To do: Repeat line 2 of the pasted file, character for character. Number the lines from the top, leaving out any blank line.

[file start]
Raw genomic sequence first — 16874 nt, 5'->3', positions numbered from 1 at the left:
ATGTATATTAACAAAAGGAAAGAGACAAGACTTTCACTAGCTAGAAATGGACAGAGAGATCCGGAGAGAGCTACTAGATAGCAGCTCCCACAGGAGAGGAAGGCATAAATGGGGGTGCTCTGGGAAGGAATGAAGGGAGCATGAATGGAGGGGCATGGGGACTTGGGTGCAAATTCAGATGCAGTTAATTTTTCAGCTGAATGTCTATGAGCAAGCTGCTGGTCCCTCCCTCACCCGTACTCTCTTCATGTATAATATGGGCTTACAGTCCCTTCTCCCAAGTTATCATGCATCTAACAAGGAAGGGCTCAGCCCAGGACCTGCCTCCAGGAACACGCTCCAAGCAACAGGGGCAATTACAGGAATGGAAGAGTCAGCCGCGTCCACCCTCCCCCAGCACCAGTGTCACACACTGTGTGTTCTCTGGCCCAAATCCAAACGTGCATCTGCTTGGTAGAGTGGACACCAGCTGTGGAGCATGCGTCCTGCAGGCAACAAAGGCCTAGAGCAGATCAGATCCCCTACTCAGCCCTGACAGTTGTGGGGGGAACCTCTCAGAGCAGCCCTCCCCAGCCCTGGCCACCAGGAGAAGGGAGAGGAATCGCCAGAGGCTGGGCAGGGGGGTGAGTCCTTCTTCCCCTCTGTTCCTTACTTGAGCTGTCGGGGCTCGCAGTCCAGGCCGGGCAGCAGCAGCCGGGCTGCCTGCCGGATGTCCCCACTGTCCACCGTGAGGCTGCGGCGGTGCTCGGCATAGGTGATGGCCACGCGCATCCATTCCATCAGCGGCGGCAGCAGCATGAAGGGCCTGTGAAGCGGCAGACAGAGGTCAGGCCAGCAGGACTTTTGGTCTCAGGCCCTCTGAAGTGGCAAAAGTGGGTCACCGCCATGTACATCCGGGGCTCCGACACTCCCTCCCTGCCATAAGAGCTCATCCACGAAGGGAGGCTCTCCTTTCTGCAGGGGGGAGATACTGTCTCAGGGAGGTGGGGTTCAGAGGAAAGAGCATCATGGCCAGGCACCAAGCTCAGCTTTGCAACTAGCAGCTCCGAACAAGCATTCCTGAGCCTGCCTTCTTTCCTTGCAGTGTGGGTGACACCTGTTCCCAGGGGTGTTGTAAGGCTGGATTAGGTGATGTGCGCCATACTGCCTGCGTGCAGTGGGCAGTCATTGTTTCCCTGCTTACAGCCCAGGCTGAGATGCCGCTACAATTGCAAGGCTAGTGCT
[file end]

ATGTATATTAACAAAAGGAAAGAGACAAGACTTTCACTAGCTAGAAATGGACAGAGAGATCCGGAGAGAGCTACTAGATAGCAGCTCCCACAGGAGAGGAAGGCATAAATGGGGGTGCTCTGGGAAGGAATGAAGGGAGCATGAATGGAGGGGCATGGGGACTTGGGTGCAAATTCAGATGCAGTTAATTTTTCAGCTGAATGTCTATGAGCAAGCTGCTGGTCCCTCCCTCACCCGTACTCTCTTCATGTATAATATGGGCTTACAGTCCCTTCTCCCAAGTTATCATGCATCTAACAAGGAAGGGCTCAGCCCAGGACCTGCCTCCAGGAACACGCTCCAAGCAACAGGGGCAATTACAGGAATGGAAGAGTCAGCCGCGTCCACCCTCCCCCAGCACCAGTGTCACACACTGTGTGTTCTCTGGCCCAAATCCAAACGTGCATCTGCTTGGTAGAGTGGACACCAGCTGTGGAGCATGCGTCCTGCAGGCAACAAAGGCCTAGAGCAGATCAGATCCCCTACTCAGCCCTGACAGTTGTGGGGGGAACCTCTCAGAGCAGCCCTCCCCAGCCCTGGCCACCAGGAGAAGGGAGAGGAATCGCCAGAGGCTGGGCAGGGGGGTGAGTCCTTCTTCCCCTCTGTTCCTTACTTGAGCTGTCGGGGCTCGCAGTCCAGGCCGGGCAGCAGCAGCCGGGCTGCCTGCCGGATGTCCCCACTGTCCACCGTGAGGCTGCGGCGGTGCTCGGCATAGGTGATGGCCACGCGCATCCATTCCATCAGCGGCGGCAGCAGCATGAAGGGCCTGTGAAGCGGCAGACAGAGGTCAGGCCAGCAGGACTTTTGGTCTCAGGCCCTCTGAAGTGGCAAAAGTGGGTCACCGCCATGTACATCCGGGGCTCCGACACTCCCTCCCTGCCATAAGAGCTCATCCACGAAGGGAGGCTCTCCTTTCTGCAGGGGGGAGATACTGTCTCAGGGAGGTGGGGTTCAGAGGAAAGAGCATCATGGCCAGGCACCAAGCTCAGCTTTGCAACTAGCAGCTCCGAACAAGCATTCCTGAGCCTGCCTTCTTTCCTTGCAGTGTGGGTGACACCTGTTCCCAGGGGTGTTGTAAGGCTGGATTAGGTGATGTGCGCCATACTGCCTGCGTGCAGTGGGCAGTCATTGTTTCCCTGCTTACAGCCCAGGCTGAGATGCCGCTACAATTGCAAGGCTAGTGCT